Cook a Thanksgiving Turkey in One Hour With the Spatchcock Method




Introduction: Cook a Thanksgiving Turkey in One Hour With the Spatchcock Method

About: Just me.

Have you ever waited 4 1/2 hours for a Thanksgiving turkey to cook? Of course you have. And you shouldn't have to. I'm going to show you how to cook an entire turkey in about an hour with a technique called spatchcocking. Sure, it sounds racy, but once you try this you will always have this technique in your back pocket. Who knows. Someday you just might save Thanksgiving.

Ingredients you'll need

One 10-12 pound turkey
Salt and pepper
Dried spices like thyme, celery seed, or sage
Olive oil and/or butter
Preheated 450 degree oven

You can make your turkey and its flavorings more elaborate, but honestly a little oil and salt and pepper is all you need. I brined my turkey in salt water the day before cooking it, but you don't have to. I don't recommend cooking massively large turkeys unless you actually have to feed 25 people. a 10-12 pound turkey is more than enough for most gatherings.

Step 1: Cut Out the Backbone

Wash and dry your turkey. Set aside the giblets for gravy if you want. I like to take the neck and other trimmings and plop them in a pot of water to make a quick stock while I cook my turkey. Then, I put that in my gravy. But we're here to talk turkey, not sides. So grab some towels and kitchen shears and a good knife, preferably a filleting or boning knife.

You're going to cut out the backbone of the turkey. De-spine it, essentially. I strongly recommend using cooking shears if you have them, but a sharp knife will also work. You are kind of going to have to wrestle with this turkey, so give yourself room, have a towel or two on hand, and take your time. Bleeding on a Thanksgiving turkey is bad form.

Put the turkey breast side down and cut along both sides of the backbone. There are a few spots where this will be a little tough, so take your time and work with the shears in short clipping bursts. If you have gloves, feel free to use them to stabilize the bird if you need to. Once that backbone is out, toss it into your stock pot if you are doing that. Pry open your bird so that it's mostly flat while upside down.

Step 2: Flatten the Bird

Turn your bird over so the breast is face up. You're going to use both of your hands to press down on the breastbones until you hear them crack. This is an essential detail, so grab someone strong to help if you are having trouble cracking the bone. Do this for both breasts. Once you've done it, you'll see that your bird really does flatten out quite a bit. Drape this bird onto a large roasting pan or one of those aluminum disposable roasting pans if you don't have a large enough roasting pan.

Step 3: Season and Cook

I use olive oil, but you can use butter if you want. Slather the top of the bird in olive oil and salt and pepper and whatever other dried herbs you want and pop it into a 450 degree oven. After about an hour, it should be done. As with any turkey, opening that oven 10 times while it is cooking while lengthen the cooking time, so try to avoid opening it until the hour is up. If you feel like it needs to go longer, cover the top with foil so the skin doesn't burn and keep it in the oven.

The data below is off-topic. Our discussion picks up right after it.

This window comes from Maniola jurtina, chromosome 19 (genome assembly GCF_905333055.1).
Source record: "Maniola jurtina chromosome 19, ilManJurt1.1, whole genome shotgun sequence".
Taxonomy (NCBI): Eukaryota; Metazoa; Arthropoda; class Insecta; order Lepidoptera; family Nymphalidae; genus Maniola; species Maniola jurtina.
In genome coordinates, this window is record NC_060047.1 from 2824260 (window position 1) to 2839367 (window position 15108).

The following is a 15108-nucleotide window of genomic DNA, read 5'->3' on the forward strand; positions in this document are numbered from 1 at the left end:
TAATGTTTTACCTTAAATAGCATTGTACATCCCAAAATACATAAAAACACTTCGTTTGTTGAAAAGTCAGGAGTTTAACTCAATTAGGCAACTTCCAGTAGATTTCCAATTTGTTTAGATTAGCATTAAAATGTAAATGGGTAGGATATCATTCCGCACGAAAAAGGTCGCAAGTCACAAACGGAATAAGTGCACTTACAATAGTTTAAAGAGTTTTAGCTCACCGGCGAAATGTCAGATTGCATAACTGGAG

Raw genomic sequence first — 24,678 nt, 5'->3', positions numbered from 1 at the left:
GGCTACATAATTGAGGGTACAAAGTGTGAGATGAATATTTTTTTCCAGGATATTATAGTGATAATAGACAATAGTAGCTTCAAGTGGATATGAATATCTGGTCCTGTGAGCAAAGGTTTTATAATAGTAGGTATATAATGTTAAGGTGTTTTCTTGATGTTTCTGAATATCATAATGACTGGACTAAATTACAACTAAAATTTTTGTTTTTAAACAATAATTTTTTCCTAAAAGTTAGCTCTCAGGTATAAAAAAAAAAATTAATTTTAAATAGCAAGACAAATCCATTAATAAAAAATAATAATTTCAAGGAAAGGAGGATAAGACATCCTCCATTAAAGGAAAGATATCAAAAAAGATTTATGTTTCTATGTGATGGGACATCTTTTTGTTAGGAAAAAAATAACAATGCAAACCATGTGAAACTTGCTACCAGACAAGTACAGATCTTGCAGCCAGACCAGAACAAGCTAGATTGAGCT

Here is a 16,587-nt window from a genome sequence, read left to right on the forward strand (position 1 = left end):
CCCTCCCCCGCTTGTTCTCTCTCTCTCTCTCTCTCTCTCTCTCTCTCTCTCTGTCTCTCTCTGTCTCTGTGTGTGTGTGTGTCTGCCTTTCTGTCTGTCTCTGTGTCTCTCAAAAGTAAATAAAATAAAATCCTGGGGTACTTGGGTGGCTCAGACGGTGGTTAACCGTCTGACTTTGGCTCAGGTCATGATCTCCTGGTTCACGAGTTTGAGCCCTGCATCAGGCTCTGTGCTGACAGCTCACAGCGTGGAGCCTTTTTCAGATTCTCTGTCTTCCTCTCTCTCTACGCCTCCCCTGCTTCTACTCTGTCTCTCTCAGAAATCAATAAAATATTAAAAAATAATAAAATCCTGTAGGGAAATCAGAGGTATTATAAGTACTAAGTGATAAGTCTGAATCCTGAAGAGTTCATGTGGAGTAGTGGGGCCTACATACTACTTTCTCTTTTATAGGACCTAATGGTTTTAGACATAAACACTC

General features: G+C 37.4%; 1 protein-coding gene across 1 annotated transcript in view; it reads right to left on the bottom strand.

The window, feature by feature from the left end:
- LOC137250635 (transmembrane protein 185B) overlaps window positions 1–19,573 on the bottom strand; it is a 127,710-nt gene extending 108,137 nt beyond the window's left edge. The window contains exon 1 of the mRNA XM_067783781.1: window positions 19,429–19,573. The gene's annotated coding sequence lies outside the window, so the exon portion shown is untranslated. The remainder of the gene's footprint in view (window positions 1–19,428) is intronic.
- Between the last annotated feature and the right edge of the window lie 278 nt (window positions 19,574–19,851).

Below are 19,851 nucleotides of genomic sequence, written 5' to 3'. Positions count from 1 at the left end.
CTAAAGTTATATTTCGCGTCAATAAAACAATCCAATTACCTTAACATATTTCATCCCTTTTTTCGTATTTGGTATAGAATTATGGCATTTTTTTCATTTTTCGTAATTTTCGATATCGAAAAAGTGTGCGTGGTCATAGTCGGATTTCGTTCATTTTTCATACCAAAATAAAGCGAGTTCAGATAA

The way I often do this is to just turn the oven off after an hour and let it sit in there for 15 minutes while the oven cools down. Your bird won't be all pretty and stand-up like the proverbial Thanksgiving turkey, but it's much easier to separate the thighs and legs and other pieces when you spatchcock it. I served mine with these wonderful Stuffin Muffins from an Instructable I stumbled upon and some giblet gravy. Turned out great, and it was way less time and stress doing it spatchcock style.

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    8 years ago on Introduction

    I did this, this last year and it was amazing,
    so I did it again this year, and went one step farther, by boning out the legs and stuffing them too.
    Then I used the leg and thigh bones, back, neck, tail, and wind tips to make a giant pot of stock, for the gravy and the following days soup.

    Oh one thing more.
    The fat that comes to the top of the simmering stock; you can inject it, with a cooking syringe, back into the breast meat.

    Spatchcock forever!!!

    Great instructable! I've done this for two years now, and it's definitely the best way to save time on Thanksgiving. It's also handy if you have a small oven (eg. student dorms) but want a nice big turkey. I split the turkey completely in half (cut down both sides and take out the spine and breastbone), and roast it either plain with little a bit of oil or covered in bacon.


    Reply 8 years ago on Introduction

    Bacon sounds good. I had some on hand but didn't think to add it. Next time.


    8 years ago

    Nice 'ible, thanks for sharing. Due to my lovely wife's concerns about fully cooked poultry I have gone to using a temp probe in the heart of the breast to eliminate guess work about doneness...which consequently reduced oven opening...